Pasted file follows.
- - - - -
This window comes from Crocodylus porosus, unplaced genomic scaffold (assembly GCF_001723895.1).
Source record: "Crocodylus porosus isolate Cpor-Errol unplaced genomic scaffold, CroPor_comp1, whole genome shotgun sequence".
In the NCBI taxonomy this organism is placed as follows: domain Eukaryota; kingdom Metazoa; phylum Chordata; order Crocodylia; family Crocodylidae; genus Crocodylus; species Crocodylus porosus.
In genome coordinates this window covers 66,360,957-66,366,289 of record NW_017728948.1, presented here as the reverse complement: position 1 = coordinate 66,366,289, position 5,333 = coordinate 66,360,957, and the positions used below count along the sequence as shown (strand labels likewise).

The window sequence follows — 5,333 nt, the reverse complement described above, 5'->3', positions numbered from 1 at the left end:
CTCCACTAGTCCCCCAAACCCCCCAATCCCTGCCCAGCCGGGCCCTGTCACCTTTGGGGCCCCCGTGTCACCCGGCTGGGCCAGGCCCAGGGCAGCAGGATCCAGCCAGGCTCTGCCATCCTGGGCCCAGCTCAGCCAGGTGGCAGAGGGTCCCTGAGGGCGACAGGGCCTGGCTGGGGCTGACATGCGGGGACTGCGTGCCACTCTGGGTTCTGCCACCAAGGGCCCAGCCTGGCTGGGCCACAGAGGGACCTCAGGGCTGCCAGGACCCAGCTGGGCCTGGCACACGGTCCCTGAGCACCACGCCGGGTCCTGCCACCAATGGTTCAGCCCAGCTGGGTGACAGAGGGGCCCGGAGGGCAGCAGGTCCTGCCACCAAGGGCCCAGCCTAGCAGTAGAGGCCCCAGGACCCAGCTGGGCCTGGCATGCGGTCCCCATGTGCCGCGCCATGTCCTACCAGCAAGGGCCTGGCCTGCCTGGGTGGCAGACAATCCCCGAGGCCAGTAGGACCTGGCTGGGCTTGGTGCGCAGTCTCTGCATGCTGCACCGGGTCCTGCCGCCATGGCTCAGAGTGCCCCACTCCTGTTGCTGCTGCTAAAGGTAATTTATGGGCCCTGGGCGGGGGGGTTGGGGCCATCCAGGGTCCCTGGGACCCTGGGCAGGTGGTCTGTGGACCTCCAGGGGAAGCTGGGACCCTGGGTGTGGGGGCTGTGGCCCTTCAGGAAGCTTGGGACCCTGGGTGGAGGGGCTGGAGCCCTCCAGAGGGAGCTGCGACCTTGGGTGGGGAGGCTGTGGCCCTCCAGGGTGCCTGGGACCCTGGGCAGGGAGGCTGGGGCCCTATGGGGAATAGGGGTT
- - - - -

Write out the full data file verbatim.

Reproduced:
This window comes from Crocodylus porosus, unplaced genomic scaffold (assembly GCF_001723895.1).
Source record: "Crocodylus porosus isolate Cpor-Errol unplaced genomic scaffold, CroPor_comp1, whole genome shotgun sequence".
In the NCBI taxonomy this organism is placed as follows: domain Eukaryota; kingdom Metazoa; phylum Chordata; order Crocodylia; family Crocodylidae; genus Crocodylus; species Crocodylus porosus.
In genome coordinates this window covers 66,360,957-66,366,289 of record NW_017728948.1, presented here as the reverse complement: position 1 = coordinate 66,366,289, position 5,333 = coordinate 66,360,957, and the positions used below count along the sequence as shown (strand labels likewise).

The window sequence follows — 5,333 nt, the reverse complement described above, 5'->3', positions numbered from 1 at the left end:
CTCCACTAGTCCCCCAAACCCCCCAATCCCTGCCCAGCCGGGCCCTGTCACCTTTGGGGCCCCCGTGTCACCCGGCTGGGCCAGGCCCAGGGCAGCAGGATCCAGCCAGGCTCTGCCATCCTGGGCCCAGCTCAGCCAGGTGGCAGAGGGTCCCTGAGGGCGACAGGGCCTGGCTGGGGCTGACATGCGGGGACTGCGTGCCACTCTGGGTTCTGCCACCAAGGGCCCAGCCTGGCTGGGCCACAGAGGGACCTCAGGGCTGCCAGGACCCAGCTGGGCCTGGCACACGGTCCCTGAGCACCACGCCGGGTCCTGCCACCAATGGTTCAGCCCAGCTGGGTGACAGAGGGGCCCGGAGGGCAGCAGGTCCTGCCACCAAGGGCCCAGCCTAGCAGTAGAGGCCCCAGGACCCAGCTGGGCCTGGCATGCGGTCCCCATGTGCCGCGCCATGTCCTACCAGCAAGGGCCTGGCCTGCCTGGGTGGCAGACAATCCCCGAGGCCAGTAGGACCTGGCTGGGCTTGGTGCGCAGTCTCTGCATGCTGCACCGGGTCCTGCCGCCATGGCTCAGAGTGCCCCACTCCTGTTGCTGCTGCTAAAGGTAATTTATGGGCCCTGGGCGGGGGGGTTGGGGCCATCCAGGGTCCCTGGGACCCTGGGCAGGTGGTCTGTGGACCTCCAGGGGAAGCTGGGACCCTGGGTGTGGGGGCTGTGGCCCTTCAGGAAGCTTGGGACCCTGGGTGGAGGGGCTGGAGCCCTCCAGAGGGAGCTGCGACCTTGGGTGGGGAGGCTGTGGCCCTCCAGGGTGCCTGGGACCCTGGGCAGGGAGGCTGGGGCCCTATGGGGAATAGGGGTT